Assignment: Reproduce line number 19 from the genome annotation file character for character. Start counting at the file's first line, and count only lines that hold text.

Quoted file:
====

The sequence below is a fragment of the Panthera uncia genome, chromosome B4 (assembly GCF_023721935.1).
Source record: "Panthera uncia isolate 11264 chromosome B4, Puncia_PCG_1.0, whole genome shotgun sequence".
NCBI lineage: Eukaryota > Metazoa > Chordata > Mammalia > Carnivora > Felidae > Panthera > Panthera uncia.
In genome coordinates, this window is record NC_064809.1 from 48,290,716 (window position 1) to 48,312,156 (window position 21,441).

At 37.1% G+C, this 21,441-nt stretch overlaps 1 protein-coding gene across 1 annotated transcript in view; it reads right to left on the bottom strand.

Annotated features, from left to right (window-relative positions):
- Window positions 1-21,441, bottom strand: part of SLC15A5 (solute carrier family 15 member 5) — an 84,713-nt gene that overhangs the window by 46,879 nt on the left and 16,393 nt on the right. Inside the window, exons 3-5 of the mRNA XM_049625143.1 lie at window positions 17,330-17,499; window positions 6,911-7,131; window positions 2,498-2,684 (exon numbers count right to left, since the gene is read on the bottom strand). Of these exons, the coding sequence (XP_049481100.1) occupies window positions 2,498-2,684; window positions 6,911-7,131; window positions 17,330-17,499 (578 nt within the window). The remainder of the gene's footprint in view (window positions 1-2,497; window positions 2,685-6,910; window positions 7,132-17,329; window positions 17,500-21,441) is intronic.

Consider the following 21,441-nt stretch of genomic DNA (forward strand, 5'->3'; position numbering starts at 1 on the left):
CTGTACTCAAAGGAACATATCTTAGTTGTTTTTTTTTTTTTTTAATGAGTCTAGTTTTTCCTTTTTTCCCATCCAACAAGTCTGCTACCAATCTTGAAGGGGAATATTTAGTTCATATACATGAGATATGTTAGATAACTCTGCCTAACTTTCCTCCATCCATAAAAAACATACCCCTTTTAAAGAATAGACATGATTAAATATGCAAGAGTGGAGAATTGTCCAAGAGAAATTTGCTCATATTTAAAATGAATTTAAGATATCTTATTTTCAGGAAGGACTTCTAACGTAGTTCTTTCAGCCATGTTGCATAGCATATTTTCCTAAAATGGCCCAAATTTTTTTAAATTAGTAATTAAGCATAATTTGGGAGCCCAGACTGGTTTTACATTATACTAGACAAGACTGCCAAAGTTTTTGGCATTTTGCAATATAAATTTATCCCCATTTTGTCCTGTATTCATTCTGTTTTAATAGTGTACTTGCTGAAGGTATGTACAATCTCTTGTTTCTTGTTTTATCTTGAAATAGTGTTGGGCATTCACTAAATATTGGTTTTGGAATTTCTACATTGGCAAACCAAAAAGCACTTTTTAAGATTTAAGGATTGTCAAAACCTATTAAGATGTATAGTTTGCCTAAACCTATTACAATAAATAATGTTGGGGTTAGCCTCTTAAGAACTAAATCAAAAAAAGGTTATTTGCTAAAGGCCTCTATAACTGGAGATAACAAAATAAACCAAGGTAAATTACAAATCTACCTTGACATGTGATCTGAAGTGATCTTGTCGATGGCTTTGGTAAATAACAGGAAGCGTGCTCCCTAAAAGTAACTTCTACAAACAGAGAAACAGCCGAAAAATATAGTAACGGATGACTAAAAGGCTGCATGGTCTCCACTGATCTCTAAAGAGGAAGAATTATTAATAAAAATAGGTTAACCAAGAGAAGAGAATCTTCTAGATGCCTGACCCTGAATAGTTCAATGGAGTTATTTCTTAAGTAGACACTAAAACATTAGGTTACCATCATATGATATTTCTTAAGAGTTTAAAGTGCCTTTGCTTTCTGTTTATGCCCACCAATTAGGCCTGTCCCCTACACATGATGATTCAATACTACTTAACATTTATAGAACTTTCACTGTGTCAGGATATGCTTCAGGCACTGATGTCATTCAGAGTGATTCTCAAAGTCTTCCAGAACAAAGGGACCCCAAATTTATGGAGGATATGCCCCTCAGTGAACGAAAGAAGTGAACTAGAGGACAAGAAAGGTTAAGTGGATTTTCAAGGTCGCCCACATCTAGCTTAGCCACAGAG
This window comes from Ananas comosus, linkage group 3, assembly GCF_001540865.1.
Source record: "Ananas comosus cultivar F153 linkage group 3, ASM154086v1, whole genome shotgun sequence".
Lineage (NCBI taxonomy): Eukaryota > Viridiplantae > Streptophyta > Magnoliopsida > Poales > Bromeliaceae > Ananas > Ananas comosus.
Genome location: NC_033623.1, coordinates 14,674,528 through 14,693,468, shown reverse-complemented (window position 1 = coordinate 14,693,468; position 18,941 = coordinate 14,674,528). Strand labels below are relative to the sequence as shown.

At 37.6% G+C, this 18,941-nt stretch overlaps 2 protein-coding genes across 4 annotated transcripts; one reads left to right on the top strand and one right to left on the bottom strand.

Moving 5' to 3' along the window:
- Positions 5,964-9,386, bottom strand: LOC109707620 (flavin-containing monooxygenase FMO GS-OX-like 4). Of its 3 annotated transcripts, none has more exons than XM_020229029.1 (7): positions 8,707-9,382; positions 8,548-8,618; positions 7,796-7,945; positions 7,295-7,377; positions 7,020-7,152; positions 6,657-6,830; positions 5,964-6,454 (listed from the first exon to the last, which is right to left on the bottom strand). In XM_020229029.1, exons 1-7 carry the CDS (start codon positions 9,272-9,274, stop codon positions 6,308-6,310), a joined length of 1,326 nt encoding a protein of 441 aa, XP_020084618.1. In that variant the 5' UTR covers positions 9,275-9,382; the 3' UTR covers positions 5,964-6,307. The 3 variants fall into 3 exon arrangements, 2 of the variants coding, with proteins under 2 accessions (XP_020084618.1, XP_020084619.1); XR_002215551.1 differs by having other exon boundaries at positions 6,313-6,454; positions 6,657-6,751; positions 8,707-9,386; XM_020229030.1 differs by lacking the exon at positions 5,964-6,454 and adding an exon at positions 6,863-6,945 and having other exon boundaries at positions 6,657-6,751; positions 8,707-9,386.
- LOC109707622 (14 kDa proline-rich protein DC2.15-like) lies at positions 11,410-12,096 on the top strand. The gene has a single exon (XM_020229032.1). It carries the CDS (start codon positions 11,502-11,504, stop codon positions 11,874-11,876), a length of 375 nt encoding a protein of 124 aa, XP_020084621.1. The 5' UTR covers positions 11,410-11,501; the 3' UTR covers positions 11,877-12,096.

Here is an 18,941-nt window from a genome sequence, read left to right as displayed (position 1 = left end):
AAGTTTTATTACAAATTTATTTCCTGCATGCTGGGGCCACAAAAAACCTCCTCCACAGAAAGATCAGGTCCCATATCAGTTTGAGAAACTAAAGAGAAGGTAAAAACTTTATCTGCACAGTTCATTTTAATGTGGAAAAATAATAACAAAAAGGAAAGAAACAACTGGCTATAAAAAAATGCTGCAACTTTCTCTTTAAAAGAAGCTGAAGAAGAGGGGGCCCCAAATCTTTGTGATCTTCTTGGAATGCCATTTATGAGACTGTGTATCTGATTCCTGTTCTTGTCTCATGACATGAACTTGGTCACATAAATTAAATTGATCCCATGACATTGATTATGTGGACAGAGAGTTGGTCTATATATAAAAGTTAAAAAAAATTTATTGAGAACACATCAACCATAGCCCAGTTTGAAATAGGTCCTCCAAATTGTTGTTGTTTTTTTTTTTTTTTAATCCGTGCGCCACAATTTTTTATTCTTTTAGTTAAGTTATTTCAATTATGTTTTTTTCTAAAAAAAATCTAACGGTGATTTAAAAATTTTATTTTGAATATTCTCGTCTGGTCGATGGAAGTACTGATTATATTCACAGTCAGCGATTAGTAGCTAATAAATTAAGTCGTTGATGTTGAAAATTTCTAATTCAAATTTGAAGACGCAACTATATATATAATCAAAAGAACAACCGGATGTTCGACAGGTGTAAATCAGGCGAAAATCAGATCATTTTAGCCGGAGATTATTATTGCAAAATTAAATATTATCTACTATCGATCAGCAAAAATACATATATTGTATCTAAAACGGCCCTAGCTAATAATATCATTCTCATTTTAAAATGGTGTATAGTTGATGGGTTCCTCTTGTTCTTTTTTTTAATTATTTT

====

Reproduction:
AAGTTTTATTACAAATTTATTTCCTGCATGCTGGGGCCACAAAAAACCTCCTCCACAGAAAGATCAGGTCCCATATCAGTTTGAGAAACTAAAGAGAAGGTAAAAACTTTATCTGCACAGTTCATTTTAATGTGGAAAAATAATAACAAAAAGGAAAGAAACAACTGGCTATAAAAAAATGCTGCAACTTTCTCTTTAAAAGAAGCTGAAGAAGAGGGGGCCCCAAATCTTTGTGATCTTCTTGGAATGCCATTTATGAGACTGTGTATCTGATTCCTGTTCTTGTCTCATGACATGAACTTGGTCACATAAATTAAATTGATCCCATGACATTGATTATGTGGACAGAGAGTTGGTCTATATATAAAAGTTAAAAAAAATTTATTGAGAACACATCAACCATAGCCCAGTTTGAAATAGGTCCTCCAAATTGTTGTTGTTTTTTTTTTTTTTTAATCCGTGCGCCACAATTTTTTATTCTTTTAGTTAAGTTATTTCAATTATGTTTTTTTCTAAAAAAAATCTAACGGTGATTTAAAAATTTTATTTTGAATATTCTCGTCTGGTCGATGGAAGTACTGATTATATTCACAGTCAGCGATTAGTAGCTAATAAATTAAGTCGTTGATGTTGAAAATTTCTAATTCAAATTTGAAGACGCAACTATATATATAATCAAAAGAACAACCGGATGTTCGACAGGTGTAAATCAGGCGAAAATCAGATCATTTTAGCCGGAGATTATTATTGCAAAATTAAATATTATCTACTATCGATCAGCAAAAATACATATATTGTATCTAAAACGGCCCTAGCTAATAATATCATTCTCATTTTAAAATGGTGTATAGTTGATGGGTTCCTCTTGTTCTTTTTTTTAATTATTTT